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Fears for safety of Eardisley schoolchildren
1:02pm Wednesday 18th June 2014 in News
Eardisley Primary School students & parents are appealing for improvements to be made to a pedestrian crossing next to the school. back from left: Holly Prior, Hermione Scorer, Seren Mealand. front from left: Matthew Edmonds, Mia Williams, Imy Evans,
AN entire Herefordshire village is concerned for the safety of its schoolchildren following a series of near-misses on the A4111 in front Eardisley’s primary school.
Every parent at the school has added their name to a petition to improve the crossing at the school, however head Bridget Knight has been told by Herefordshire Council there is not enough money to complete the improvements.
Mrs Knight is leading for calls for an upgrade to a pelican crossing, which would be operated by pedestrians using a button.
She said: “Public safety should drive what’s being spent, not the other way around.
“We know the zebra crossing is hazardous and is not fit for purpose.
“We want something that is going to keep our children safe”
A school governor, Sarah Cook, was involved in a collision while using the crossing two years ago, while Mrs Knight says she regularly hears the “screech of brakes” while in the playground.
Problems occur when drivers on the road – a 30mph limit, unlike many of the 20mph zones outside urban primary schools – try to pass vehicles they believe to have stopped.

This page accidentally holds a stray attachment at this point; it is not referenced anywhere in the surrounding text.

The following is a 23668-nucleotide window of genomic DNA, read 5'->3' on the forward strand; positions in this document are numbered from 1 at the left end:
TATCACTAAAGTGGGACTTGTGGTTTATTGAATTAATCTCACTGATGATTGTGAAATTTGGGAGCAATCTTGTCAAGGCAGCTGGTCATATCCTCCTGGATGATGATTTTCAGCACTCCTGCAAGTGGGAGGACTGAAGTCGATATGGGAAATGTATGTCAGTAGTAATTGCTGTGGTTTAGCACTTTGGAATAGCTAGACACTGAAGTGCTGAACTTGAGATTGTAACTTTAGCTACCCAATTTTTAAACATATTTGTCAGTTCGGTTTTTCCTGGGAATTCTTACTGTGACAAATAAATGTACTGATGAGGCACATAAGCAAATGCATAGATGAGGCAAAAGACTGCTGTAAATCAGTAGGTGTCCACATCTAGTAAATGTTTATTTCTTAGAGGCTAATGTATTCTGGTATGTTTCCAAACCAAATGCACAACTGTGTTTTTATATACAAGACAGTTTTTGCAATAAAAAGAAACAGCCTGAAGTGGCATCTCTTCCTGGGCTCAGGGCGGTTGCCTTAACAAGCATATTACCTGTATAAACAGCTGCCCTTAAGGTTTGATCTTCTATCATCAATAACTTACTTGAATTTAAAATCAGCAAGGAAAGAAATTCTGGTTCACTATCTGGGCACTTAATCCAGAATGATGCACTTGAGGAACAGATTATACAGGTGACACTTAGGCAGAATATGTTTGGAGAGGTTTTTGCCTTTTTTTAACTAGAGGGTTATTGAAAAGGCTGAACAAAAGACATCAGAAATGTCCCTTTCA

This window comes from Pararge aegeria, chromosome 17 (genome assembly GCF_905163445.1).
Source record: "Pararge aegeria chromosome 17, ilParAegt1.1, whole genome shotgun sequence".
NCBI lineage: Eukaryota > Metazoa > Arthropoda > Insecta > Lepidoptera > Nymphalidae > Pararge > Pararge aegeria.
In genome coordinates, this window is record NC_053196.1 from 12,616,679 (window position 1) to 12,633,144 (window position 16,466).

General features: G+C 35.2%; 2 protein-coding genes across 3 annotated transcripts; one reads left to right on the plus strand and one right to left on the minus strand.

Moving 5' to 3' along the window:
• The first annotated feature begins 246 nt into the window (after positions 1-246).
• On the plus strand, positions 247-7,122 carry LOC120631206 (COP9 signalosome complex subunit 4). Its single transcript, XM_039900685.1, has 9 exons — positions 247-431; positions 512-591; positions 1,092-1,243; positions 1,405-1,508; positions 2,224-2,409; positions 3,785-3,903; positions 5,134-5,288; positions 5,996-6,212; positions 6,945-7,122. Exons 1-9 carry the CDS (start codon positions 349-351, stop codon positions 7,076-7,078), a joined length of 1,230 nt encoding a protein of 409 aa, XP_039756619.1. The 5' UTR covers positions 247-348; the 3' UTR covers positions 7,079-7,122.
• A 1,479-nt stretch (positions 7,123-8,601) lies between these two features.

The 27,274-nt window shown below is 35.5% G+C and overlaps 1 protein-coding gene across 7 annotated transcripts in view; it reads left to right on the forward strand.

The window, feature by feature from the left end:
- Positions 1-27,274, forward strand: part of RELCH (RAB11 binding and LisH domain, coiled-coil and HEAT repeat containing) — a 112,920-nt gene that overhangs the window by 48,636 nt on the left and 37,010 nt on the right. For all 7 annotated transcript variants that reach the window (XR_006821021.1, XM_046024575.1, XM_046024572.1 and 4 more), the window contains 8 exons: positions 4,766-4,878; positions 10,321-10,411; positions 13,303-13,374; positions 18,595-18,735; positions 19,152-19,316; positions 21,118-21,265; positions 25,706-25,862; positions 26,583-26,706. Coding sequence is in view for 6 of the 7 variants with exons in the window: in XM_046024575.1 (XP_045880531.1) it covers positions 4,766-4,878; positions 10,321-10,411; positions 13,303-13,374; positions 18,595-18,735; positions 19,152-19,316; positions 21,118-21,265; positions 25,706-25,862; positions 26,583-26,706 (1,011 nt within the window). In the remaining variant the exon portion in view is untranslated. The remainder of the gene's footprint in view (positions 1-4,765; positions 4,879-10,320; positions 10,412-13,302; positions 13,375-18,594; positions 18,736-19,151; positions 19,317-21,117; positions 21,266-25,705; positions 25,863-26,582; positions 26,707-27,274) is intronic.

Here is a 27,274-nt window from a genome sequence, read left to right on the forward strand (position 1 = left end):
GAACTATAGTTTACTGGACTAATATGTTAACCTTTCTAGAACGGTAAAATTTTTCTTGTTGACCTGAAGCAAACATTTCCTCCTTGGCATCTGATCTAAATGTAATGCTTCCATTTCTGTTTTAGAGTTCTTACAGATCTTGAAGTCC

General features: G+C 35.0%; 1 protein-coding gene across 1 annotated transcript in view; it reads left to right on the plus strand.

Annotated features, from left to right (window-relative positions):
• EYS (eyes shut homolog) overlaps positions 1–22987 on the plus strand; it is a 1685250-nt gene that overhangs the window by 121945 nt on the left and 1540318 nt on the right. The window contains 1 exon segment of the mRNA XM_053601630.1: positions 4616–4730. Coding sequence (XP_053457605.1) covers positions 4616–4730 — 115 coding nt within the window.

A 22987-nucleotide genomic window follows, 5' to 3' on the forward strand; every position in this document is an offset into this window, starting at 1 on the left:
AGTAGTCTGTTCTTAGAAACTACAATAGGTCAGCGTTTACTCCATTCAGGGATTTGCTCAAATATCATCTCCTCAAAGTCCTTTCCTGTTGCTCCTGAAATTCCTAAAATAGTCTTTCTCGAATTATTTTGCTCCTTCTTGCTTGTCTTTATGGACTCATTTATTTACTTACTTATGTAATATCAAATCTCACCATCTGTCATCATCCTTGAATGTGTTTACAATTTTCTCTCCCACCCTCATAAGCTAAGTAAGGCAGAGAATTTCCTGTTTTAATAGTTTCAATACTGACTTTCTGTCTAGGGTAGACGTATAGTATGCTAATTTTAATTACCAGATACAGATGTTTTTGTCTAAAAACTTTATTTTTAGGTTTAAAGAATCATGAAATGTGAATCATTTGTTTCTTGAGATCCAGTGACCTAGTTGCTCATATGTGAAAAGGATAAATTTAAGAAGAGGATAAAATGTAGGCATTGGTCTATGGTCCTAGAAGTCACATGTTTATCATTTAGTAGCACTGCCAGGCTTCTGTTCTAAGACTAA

Chairman of Eardisley Parish Council, Clive Skelton said it is a worrying problem that has been going on for years.
“We don’t want anything to happen, but until there is a serious accident nothing will get done,” he said.
“Our village was built for horse and carts, and as it has grown our streets are having to handle a high volume of traffic, including large industrial vehicles.”
The petition had been posted in the village shop and pub, and distributed through a school newsletter.
It has now been signed by almost the entire village, Mrs Knight said, with the tally running into the hundreds.
The crossing is well used, with limited on-site parking meaning most parents use it on a daily basis to walk their children to school.
Walking to school, added Mrs Knight, is encouraged for health reasons and the school children participate in ‘Walk to School Week’ and take part in ‘walking busses’.
The crossing is also used frequently during the term, in order for classes to access the tennis courts or the local church for services.
The children themselves have produced road safety posters as teachers aim to highlight the dangers on the road in front of the school.
“The children are worried,” added Mrs Knight.
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